More than Half a Million Zoom Login Details Sold on Dark Web

Dark Web

This coronavirus pandemic has put the Zoom brand on everyone’s mind recently as the most preferred software for communications worldwide for virtual classes and remote working communication.

It is no secret why Zoom’s stock price has more than doubled in 2020 alone, but the apps weak software encryption has also caused prominent companies and organisations to ban the use of the software amongst their employees, such as the New York City Department of Education and SpaceX.

The biggest scandal of the year caused by Zoom happened after hackers were found to be accessing active video calls where they would interrupt sessions to show nudity or simply cause mayhem with profanity. Due to this, Zoom Video Communications Inc. was sued over the flaws in their encryption that allowed these trolls to disrupt web meetings.

The Second Scandal

As if trolls interrupting user’s calls was not enough, Zoom has now come under fire once again after hackers put over half a million Zoom login details on the dark web (the internet badlands). In order to retrieve this information from the dark web, the cyber risk intelligence platform Cyble purchased them via anonymous messaging through Telegram.

The logins were being sold for as low as A$0.180 each. Once the breach was discovered Cyble quickly jumped in to negotiate with what the Boston Globe reports as “a Russian-speaking person on the Telegram messaging service.”

To address this mishap, Zoom revealed that they had hired several intelligence firms that would aid in the search to find out what tools were used to create the password dumps and to eliminate this as a future possibility happening to other users.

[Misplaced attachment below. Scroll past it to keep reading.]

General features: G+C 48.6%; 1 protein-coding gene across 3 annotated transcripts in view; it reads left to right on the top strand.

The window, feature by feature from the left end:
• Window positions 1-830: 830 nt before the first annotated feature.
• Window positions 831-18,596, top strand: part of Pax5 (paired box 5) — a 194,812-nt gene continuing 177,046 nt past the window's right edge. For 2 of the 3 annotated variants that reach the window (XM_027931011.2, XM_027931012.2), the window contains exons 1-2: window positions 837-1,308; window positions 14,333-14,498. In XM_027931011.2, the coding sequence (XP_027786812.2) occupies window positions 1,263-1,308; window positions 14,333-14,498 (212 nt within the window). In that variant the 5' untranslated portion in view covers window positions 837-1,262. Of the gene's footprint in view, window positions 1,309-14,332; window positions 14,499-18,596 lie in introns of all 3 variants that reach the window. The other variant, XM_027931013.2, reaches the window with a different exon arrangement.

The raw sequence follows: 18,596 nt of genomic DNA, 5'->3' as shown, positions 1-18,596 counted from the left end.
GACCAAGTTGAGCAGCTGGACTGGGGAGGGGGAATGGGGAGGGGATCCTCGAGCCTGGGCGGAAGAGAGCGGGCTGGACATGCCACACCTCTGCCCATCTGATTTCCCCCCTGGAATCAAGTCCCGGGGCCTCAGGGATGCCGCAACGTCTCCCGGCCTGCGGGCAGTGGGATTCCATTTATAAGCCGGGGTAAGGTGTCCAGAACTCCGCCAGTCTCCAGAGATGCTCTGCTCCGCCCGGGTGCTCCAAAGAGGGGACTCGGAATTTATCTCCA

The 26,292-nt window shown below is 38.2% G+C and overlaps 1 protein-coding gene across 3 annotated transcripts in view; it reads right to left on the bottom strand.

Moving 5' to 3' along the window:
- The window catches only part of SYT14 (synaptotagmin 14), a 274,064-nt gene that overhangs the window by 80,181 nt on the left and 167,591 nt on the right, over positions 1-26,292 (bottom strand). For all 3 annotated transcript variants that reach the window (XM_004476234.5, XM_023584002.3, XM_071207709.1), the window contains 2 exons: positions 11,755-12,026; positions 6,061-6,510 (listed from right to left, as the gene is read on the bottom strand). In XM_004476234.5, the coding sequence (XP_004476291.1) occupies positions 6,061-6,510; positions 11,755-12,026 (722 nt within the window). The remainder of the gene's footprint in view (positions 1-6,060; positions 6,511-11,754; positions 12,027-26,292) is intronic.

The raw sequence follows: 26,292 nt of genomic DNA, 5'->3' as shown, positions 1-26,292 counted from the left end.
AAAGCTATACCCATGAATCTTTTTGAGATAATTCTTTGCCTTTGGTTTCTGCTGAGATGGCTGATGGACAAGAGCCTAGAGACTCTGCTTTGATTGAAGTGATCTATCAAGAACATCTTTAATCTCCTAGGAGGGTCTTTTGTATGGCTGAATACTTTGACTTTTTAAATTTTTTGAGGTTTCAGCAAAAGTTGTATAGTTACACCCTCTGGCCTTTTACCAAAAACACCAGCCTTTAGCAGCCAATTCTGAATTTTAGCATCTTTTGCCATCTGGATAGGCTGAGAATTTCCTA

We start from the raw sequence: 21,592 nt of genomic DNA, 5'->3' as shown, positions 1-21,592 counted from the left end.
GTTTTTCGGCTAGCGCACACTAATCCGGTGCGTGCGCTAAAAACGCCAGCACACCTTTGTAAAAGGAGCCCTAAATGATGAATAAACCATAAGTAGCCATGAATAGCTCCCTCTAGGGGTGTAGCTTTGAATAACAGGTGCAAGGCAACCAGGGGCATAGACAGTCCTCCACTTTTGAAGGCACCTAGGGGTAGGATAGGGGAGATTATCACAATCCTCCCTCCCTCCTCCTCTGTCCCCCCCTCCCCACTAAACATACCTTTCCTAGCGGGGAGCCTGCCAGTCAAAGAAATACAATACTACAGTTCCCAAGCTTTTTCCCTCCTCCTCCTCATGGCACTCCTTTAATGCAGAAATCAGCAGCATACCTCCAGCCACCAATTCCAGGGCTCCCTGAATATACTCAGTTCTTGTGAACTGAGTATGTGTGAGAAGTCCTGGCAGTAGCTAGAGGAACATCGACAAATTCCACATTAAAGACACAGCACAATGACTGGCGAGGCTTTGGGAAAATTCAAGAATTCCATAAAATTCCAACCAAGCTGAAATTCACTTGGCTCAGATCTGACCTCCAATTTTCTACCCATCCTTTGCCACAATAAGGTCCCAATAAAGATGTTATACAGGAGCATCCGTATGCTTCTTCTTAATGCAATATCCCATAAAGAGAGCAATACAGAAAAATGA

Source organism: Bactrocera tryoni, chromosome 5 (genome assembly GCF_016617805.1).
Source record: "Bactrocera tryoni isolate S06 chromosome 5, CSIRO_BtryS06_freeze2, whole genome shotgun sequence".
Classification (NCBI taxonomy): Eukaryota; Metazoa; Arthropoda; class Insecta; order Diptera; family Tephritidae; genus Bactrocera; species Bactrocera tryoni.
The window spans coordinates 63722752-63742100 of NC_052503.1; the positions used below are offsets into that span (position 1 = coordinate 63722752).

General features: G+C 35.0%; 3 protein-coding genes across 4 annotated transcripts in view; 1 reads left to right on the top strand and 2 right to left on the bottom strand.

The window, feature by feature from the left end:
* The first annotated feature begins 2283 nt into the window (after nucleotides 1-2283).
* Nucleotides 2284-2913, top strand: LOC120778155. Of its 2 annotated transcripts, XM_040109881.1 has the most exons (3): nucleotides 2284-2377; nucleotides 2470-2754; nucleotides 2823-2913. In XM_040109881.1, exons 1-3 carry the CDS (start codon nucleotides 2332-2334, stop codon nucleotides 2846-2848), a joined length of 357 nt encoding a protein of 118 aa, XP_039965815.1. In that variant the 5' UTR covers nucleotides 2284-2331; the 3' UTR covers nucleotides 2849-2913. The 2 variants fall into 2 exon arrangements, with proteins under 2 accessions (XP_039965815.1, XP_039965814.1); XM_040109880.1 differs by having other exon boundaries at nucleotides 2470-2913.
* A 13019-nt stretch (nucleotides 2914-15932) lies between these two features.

Since the discovery of the sale of Zoom account login information on the dark web, Zoom has been able to shut down thousands of websites that served the purpose of providing download files to access the software. These files worked as bundles, which gave users an older copy of the software with malware files installed that allowed hackers to gain remote access to the user’s devices. 

Although Zoom declined to give out specific information about how users’ information was leaked, a spokesperson for the company sent out a message by email to reassure users worldwide – 

“We continue to investigate, and are locking accounts we have found to be compromised, asking users to change their passwords to something more secure, and are looking at implementing additional technology solutions to bolster our efforts,”

So, what could be done with someone’s Zoom login details? By using the stolen data, one could easily access someone’s personal meeting room and invite others to join.Through this, not only would a hacker be violating the use of personal information, but they could also take advantage of the user’s contacts to pass malware on to them.

With over 200 million daily users, it is no secret that Zoom users have to take extra precaution with their login details and never reuse passwords that would compromise the integrity of any of their accounts. 

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